There's a lot of talk these days about whether games can be art, but I don't think it's because people are embracing their inner Homo Ludens. The only real reason this is happening now is that computer technology has evolved to the point where videogames can look and sound just like art. So where there's smoke, the thinking goes, there must be fire.


From a distance, videogames feel like films we can interact with, like paintings we can explore. They seem to offer opportunities for meeting characters similar to those in books and for traveling through architectures unlimited by physical constraints.

Yet in terms of cultural relevance, social importance and aesthetic impact, videogames still play second fiddle to cinema, literature or music, because underneath their superficial artistic appearance, videogames are bland, unforgiving, meaningless, cold-blooded, rigid systems. These systems offer a context for goal-oriented, rules-based experiences that already have a place in society: next to other games. Since nothing new is happening here, society is not affected.

Videogames clearly have potential; they just have not accepted their role as an art form yet. Gameplay is king in most videogames. To play them is to compete in a sort of digital sport. Graphics and sound have been added as polish and pretty packaging. Videogames are simply not created as works of art.

Art Is About Something. Games Are Not.

Instead, videogames are manufactured as commodities produced to fulfill a certain need. Unlike other commercial media, what videogames are about is rarely significant. Their entire reason for existing is to provide fun to their customers.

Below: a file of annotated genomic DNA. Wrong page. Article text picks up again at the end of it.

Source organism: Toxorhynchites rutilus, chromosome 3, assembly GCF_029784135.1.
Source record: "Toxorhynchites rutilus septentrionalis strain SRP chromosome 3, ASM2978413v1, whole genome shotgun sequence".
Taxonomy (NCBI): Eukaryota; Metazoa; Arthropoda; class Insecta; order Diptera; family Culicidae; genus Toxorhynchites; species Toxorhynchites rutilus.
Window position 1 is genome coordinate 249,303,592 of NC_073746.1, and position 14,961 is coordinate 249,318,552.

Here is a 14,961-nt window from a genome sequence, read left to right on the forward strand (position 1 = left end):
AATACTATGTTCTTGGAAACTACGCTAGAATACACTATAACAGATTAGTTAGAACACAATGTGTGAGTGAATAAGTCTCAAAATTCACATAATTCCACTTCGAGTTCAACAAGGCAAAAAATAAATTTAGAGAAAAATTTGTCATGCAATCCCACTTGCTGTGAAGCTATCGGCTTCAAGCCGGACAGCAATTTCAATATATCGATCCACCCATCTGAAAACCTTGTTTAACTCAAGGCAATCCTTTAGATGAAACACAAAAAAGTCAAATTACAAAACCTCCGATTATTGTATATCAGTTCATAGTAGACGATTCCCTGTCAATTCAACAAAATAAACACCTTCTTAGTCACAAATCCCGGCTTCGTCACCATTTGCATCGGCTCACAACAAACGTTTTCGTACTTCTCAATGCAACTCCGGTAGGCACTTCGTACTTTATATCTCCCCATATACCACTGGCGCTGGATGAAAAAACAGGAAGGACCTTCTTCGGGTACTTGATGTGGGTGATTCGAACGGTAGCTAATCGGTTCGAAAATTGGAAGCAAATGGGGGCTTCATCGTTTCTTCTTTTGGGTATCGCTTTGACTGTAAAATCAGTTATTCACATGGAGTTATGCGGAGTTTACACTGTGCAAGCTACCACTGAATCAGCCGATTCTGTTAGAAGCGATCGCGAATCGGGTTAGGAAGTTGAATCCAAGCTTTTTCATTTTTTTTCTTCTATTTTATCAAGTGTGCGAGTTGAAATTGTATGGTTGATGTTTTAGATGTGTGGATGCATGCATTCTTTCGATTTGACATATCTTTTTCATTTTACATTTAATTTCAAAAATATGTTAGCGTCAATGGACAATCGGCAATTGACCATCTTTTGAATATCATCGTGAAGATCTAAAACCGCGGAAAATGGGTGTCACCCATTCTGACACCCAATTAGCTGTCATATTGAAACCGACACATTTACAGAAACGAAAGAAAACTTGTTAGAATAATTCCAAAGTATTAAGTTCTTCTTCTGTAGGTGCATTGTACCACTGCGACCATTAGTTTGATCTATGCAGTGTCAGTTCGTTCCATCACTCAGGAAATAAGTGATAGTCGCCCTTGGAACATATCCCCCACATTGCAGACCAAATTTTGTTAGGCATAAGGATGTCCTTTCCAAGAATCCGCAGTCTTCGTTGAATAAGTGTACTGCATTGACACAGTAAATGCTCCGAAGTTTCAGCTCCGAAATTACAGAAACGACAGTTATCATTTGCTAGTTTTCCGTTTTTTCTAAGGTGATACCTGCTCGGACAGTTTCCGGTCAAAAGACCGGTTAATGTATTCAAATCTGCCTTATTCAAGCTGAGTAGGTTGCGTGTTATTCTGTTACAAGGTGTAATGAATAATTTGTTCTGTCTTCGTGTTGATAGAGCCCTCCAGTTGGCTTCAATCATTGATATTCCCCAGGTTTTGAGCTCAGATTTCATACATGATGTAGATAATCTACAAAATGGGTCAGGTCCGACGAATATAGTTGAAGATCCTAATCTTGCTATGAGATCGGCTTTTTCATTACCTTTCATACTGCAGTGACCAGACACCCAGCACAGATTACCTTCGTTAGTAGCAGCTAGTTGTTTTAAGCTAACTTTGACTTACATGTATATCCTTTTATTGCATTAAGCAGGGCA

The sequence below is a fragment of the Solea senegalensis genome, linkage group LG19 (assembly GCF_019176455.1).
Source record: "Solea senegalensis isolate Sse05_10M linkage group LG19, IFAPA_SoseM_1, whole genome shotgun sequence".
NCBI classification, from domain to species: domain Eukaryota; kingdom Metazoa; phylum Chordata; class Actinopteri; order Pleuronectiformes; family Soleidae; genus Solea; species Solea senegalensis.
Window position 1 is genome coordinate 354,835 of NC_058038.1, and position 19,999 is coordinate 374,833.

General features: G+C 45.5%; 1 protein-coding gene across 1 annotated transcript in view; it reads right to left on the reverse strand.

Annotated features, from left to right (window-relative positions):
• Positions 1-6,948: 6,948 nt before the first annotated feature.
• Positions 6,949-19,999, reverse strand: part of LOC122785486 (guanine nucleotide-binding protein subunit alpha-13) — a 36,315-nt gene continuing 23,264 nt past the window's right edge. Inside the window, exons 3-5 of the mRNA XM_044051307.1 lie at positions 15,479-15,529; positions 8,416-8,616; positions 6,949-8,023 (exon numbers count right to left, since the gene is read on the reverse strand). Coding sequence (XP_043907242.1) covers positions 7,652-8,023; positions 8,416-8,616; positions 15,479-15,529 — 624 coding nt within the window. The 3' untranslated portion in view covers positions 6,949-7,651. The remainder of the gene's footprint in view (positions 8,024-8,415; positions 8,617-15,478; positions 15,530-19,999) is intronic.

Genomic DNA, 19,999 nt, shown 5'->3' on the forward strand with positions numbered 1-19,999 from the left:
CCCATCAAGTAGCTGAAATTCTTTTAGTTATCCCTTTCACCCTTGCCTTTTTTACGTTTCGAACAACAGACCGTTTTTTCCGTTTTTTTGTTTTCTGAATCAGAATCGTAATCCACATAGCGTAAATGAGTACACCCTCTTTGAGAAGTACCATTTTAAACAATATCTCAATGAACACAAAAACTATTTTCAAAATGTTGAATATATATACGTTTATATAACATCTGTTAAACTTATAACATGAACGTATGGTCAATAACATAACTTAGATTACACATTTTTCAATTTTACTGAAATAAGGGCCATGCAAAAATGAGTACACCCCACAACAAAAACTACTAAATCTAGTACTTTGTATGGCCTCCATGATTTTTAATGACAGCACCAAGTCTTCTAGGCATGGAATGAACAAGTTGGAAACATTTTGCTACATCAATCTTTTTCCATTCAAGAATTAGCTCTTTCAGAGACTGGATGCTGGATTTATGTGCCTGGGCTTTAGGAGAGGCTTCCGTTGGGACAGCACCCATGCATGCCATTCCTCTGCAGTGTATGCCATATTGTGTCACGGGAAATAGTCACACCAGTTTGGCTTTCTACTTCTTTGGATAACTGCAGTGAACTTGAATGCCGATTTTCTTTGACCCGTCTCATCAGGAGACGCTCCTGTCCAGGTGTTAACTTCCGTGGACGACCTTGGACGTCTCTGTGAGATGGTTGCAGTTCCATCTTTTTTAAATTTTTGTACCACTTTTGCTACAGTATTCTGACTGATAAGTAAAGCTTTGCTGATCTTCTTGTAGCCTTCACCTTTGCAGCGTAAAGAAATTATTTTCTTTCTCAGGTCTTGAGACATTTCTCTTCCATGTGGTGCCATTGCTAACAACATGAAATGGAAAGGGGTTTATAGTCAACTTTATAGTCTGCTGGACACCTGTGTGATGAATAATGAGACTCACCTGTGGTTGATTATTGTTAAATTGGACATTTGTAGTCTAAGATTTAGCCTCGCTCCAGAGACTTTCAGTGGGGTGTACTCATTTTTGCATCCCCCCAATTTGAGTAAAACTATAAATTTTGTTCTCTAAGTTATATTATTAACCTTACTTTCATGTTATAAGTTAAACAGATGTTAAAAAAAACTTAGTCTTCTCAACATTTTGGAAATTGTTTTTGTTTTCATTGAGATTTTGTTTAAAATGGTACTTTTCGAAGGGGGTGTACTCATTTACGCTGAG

This was probably acceptable in the early videogames era, when the harsh limitations of technology offered virtually no opportunity for games to be anything else, but now that videogames have developed a varied palette of expressive tools, things are different. The fact that the technology is capable of simulating living landscapes and convincingly representing human forms comes with a set of responsibilities, and generates understandable expectations.

When a medium can represent a soldier and it can recreate a theater of war, it needs to have something to say about this subject matter.

The response of the games industry to this dilemma so far has been retreat. We minimize the importance of the story and draw attention to our cool mechanics and the fun our players are having. At the expense, of course, of cultural significance and expanding the audience.

Instead of embracing the artistic potential of the medium, we have retreated into the comfortable zone of gaming.

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